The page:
Although research evidence is hard to gather in complex living systems the evidence for the benefits of organic farming is now mounting to the point where it is hard for even the most critical commentator to dismiss it. One of the heartening things about this Organic September is the positive tone with which the media has generally responded.
Thinking about the farm as more than a collection of enterprises
Of course, there is still a good deal of misinformation around, from both pro and anti-organic commentators – and especially over questions of soil, food quality and health. We will pick up on some of these things in the future.
Over the years I have known many organic farmers and organic farms. I have watched closely and supported conventional farmers in their conversion to organic systems and in their journey of discovery about the intricacies of organic farming and whole farm health. Almost all of them have found this journey satisfying and would never return to farming conventionally.
One of them, the late Ed Goff – a conventional dairy farmer who started his conversion to organic farming in the mid-1980s – was adamant that he would never return to conventional farming. When asked why not, he paraphrased the philosopher Descartes in reply, “I think, therefore I farm organically”.
That is not to suggest that conventional farmers don’t think. What Ed meant, was that when you begin to see how the process of health is enhanced in whole farm systems, you begin to think through how to manage that farm as a whole and not as a collection of enterprises. You start to think wholistically (not that he would ever use the term) and organically.
About the Author: I’m the chairman of WHAg, founder and director of the Organic Research Centre (ORC), and regularly advise & speak about the principles and methods of organic agriculture.
WHAg Window – giving a view from our perspective…..
The use of farm homeopathy is not a prerequisite of Whole Health Agriculture but many farmers who farm for health, use or have used homeopathy.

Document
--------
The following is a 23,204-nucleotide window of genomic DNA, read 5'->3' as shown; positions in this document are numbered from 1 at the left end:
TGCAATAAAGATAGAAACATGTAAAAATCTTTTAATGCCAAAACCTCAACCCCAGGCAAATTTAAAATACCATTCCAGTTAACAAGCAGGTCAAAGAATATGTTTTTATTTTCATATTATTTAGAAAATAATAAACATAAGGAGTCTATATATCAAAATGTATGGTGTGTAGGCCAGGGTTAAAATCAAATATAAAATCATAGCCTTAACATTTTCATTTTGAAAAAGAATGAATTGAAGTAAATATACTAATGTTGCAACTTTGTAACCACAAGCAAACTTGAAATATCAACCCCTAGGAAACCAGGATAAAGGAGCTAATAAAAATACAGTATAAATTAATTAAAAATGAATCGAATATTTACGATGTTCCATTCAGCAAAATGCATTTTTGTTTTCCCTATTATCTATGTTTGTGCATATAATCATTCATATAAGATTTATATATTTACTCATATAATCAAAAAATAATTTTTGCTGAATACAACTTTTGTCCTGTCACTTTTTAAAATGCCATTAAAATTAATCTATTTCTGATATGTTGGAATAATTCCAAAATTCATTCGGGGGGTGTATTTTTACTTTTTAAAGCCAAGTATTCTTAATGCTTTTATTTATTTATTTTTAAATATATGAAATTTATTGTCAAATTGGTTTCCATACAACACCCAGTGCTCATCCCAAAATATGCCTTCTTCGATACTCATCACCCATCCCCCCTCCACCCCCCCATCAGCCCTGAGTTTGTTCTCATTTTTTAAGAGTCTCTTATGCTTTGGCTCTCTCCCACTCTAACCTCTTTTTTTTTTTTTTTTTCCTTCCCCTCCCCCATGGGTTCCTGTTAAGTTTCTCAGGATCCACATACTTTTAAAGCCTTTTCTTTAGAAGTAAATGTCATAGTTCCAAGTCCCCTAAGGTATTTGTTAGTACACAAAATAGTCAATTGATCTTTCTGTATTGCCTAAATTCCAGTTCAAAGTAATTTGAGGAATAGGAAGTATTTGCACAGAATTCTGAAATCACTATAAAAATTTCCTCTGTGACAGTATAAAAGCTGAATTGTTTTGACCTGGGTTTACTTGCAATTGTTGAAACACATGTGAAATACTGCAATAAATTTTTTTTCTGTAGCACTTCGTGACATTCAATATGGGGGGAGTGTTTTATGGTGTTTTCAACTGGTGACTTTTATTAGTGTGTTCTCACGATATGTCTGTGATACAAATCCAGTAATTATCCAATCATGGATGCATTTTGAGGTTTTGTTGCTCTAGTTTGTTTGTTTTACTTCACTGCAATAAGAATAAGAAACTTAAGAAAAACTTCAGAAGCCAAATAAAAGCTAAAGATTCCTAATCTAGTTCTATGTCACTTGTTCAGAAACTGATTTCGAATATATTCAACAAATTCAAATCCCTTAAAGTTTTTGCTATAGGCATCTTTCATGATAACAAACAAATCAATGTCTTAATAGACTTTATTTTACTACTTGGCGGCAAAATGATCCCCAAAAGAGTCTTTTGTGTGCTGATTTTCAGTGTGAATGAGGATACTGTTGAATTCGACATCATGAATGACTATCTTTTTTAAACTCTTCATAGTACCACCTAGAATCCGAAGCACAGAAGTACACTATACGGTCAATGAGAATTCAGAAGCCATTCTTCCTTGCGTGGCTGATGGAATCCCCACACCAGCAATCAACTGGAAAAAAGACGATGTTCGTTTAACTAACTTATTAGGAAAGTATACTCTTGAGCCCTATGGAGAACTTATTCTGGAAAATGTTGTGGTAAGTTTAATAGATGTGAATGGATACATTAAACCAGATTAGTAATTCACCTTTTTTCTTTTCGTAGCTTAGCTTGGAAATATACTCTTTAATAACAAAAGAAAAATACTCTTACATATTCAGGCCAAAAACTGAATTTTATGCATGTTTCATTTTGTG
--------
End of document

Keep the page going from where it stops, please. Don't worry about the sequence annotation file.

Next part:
What Whole Health Agriculture shares with homeopathy is a belief in the critical importance of the body’s self-healing capacity, and the concept that health is a process of maintaining homeostasis (a stable internal environment) or balance.
The late Dr Peter Fisher (formerly Director of Research and Consultant Physician at the Royal London Hospital for Integrated Medicine) described homeopathic treatment as aiming “to stimulate and direct the body’s self-healing capacity by triggering a reaction. The body reacts to stimuli, which have physiological effects (drugs or toxins) by attempting to maintain homeostasis (a stable internal environment). Homeopathy makes therapeutic use of this effect.”
Many farmers have used, and are successfully using homeopathy. Our colleagues at Homeopathy at Wellie Level have documented some of these and this is just a fraction of the success stories which farmers testify to. Our own survey of the use of farm homeopathy and other alternative methods is revealing significant levels of success in reducing anti-microbial drugs across all types of farms and livestock types – from smallholders to large scale, commercial productions. We shall be reporting these findings over the coming months.
Yet for sceptics – and those who pretend to be objective but aren’t really – the real-life evidence of farming practice isn’t enough. They dismiss it as fantastical wishful thinking, or conspiracy or arrested development or belief in fairies.
But is there anything more fanciful than the notion that hard-headed, commercial farmers would make-believe or lie about the evidence of their own, eyes, and the weight of their wallets and say that farm homeopathy works if it doesn’t?
For these sceptics, so called “scientific evidence” is the be all and end all. Yet they avoid the questions: Which science? Whose science? Which methodology? Which observations are fit for purpose? And which assessments are designed for failure.
They also fail to own up to the fact that its not so long ago that ecology and biological interactions struggled to find appropriate methodologies, scientific analysis and statistical treatments. Ecological research eventually found methods that are fit for purpose and it is highly likely that this will eventually happen with wholistic approaches and disciplines.
In the mean time we have the evidence of farmer experience, and, less well known, is that there is a body research evidence which indicates that homeopathy works – in people and in animals, plants, other organisms and cells. Before his death in 2018, Peter Fisher reviewed this evidence.